I think "it's free" is a benefit. 

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2 hours ago, theelfqueen said:

I think "it's free" is a benefit. 

Maybe.  Maybe not.  DE comes with transportation and time costs. (For us, the time costs were huge.)  DE grades are permanent and follow a student forever, even if they don't transfer in for cr toward the degree.  (May not be an issue, but 14 is a young age to have your first college classroom graded experience.) The lack of monetary cost does not mean that there is not cost emotionally as the student is only 14 and would be on campus most likely in a classroom of lower performing older students who didn't take a high school level course in high school.  (which also goes to the quality issues that Regentrude pointed out.)

There are options where she can be taught without DEing (which seemed to be the OP's main concern.)  If cost is a serious concern, Thinkwell precal can be purchased via a group buy for $68 for 12 mo access whenever they have group buys.  (I have never had a student use the precal program, but 2 have used the cal one.  One scored incredibly high on the CLEP exam.  My college freshman opted to not test out of cal and she says that Thinkwell is on par with her classroom experience.)  No math peer interaction that way, though.  (That hasn't been an issue with my kids and math, so no thoughts on how much that matters for the OP.  Only she can assess those types of needs.)

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A solution we ended up with this year for my senior was to hire a tutor. He will likely major in Math and had done well working through the AOPS math books on his own, but for Calculus I felt like he needed more than I could offer.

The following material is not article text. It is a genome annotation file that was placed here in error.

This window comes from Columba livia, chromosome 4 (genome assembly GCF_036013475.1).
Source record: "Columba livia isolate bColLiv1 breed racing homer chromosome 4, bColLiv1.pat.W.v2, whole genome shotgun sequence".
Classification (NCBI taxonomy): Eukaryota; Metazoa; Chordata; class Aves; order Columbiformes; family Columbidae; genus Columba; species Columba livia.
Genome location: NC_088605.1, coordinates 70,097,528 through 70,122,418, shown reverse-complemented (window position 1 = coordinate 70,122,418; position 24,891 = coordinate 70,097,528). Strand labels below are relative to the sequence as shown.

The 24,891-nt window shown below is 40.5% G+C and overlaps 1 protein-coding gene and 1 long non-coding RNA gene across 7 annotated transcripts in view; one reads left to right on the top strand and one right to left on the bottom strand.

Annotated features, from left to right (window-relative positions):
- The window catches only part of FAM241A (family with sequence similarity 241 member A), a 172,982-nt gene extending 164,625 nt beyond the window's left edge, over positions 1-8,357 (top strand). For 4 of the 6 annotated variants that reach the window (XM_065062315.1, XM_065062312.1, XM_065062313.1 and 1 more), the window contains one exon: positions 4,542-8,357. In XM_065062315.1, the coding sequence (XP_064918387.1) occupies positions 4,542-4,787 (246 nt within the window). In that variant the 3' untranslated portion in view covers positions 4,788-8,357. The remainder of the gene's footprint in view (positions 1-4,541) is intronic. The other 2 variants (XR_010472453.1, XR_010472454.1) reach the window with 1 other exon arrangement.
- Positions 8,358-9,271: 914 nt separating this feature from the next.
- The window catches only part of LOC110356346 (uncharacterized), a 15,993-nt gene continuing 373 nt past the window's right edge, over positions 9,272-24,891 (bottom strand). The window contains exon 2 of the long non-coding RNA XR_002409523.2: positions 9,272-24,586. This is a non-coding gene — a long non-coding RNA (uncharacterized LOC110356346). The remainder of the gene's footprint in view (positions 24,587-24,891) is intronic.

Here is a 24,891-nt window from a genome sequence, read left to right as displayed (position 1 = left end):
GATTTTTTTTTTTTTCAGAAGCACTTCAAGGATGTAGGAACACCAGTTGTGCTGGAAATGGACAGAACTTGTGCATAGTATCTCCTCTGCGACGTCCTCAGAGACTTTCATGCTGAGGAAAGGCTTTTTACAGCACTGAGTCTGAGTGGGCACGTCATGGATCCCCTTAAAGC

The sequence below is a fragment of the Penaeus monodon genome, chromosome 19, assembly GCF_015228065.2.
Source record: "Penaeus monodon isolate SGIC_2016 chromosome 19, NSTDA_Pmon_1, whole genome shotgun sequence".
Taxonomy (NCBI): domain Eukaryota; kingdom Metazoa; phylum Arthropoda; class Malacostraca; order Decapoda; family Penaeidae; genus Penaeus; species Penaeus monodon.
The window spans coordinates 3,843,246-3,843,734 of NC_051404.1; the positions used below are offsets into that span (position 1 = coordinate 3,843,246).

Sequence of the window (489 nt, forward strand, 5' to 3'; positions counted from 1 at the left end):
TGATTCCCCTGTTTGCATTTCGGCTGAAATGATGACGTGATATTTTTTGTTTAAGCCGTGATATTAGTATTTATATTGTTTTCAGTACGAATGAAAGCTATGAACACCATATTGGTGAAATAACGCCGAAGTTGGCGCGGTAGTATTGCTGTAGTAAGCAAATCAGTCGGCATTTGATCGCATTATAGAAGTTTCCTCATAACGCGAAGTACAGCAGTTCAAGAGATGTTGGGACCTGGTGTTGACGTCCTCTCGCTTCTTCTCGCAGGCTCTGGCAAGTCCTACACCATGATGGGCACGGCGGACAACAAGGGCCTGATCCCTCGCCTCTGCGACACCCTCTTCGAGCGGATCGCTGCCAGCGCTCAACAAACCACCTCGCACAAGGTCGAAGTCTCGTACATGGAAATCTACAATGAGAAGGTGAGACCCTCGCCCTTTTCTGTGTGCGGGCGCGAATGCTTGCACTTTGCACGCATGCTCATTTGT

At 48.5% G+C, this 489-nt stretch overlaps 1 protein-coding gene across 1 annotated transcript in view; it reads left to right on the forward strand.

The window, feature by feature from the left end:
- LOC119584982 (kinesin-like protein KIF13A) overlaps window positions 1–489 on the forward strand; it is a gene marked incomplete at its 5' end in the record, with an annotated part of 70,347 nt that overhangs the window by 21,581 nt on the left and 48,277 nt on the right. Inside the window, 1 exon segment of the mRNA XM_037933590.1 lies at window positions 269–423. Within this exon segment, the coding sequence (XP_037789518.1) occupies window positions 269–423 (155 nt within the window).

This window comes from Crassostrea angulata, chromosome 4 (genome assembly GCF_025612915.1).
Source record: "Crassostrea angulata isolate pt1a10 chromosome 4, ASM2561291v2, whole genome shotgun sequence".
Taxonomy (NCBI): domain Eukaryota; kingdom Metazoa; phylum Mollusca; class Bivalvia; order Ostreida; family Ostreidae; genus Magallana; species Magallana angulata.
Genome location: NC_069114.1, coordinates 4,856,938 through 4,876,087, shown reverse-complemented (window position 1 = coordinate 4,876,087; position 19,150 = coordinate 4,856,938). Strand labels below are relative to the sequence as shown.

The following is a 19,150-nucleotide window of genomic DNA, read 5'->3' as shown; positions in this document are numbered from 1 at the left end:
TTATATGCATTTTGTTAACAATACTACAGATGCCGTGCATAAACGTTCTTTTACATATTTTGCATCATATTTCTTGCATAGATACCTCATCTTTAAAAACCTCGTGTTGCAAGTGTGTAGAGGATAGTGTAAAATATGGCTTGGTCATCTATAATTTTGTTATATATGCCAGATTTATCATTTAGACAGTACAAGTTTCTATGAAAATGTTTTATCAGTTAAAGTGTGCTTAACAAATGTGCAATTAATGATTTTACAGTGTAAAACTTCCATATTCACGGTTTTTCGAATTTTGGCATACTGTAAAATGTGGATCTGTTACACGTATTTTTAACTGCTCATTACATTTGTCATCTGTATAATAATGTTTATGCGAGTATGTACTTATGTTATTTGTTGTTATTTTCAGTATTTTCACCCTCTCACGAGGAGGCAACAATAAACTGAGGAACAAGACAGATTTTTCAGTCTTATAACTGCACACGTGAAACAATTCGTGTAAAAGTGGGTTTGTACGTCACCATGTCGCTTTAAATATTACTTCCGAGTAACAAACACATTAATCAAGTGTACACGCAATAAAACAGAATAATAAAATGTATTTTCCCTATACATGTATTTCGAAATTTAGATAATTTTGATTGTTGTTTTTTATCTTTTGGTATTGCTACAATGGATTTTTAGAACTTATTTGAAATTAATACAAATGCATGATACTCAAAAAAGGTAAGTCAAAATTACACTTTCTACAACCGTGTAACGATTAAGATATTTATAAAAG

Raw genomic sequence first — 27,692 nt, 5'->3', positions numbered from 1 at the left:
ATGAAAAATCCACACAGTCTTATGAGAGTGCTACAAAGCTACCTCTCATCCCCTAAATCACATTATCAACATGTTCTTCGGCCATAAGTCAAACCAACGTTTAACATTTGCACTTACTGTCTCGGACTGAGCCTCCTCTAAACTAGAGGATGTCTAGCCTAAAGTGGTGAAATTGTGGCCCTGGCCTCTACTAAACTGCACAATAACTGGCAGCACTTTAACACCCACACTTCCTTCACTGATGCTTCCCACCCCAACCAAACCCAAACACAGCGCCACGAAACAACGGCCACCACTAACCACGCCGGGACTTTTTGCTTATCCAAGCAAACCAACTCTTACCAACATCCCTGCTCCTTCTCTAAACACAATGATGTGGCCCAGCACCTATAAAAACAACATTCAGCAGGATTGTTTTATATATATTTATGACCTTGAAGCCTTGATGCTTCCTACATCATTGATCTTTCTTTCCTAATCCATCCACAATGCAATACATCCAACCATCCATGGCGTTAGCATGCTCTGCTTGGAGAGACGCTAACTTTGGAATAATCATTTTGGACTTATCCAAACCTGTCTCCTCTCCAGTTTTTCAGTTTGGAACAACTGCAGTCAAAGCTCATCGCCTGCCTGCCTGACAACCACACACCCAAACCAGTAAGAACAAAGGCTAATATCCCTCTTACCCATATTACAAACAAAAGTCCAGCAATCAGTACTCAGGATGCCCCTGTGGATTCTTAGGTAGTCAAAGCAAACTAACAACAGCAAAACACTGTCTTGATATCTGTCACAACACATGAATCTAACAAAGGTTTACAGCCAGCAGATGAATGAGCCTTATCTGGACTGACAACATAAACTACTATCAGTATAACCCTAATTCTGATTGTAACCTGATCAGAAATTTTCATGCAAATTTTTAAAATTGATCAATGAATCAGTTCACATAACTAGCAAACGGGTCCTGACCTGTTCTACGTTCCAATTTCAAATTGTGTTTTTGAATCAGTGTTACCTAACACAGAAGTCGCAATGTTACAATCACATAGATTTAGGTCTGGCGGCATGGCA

We hired a recent college graduate who had been homeschooled and was a math major. She meets with him once a week on Zoom and they have worked through the AOPS Calculus book together and are now working on the Intermediate Counting and Probability Book. The main benefit has been that he really enjoys having someone to talk to who really gets math. It’s a pricier option but has been worth it for the year. 

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16 hours ago, Alice said:

A solution we ended up with this year for my senior was to hire a tutor.

Where did you find the tutor?

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5 hours ago, stripe said:

Where did you find the tutor?

She was someone that we knew the family from our homeschool co-op and I knew she had majored in Math and had an interest in teaching.

I think other people have found similar situations through local homeschool groups or with local colleges where a current student might be interested. With so many people able to do Zoom or other online options, you don’t have to find someone local.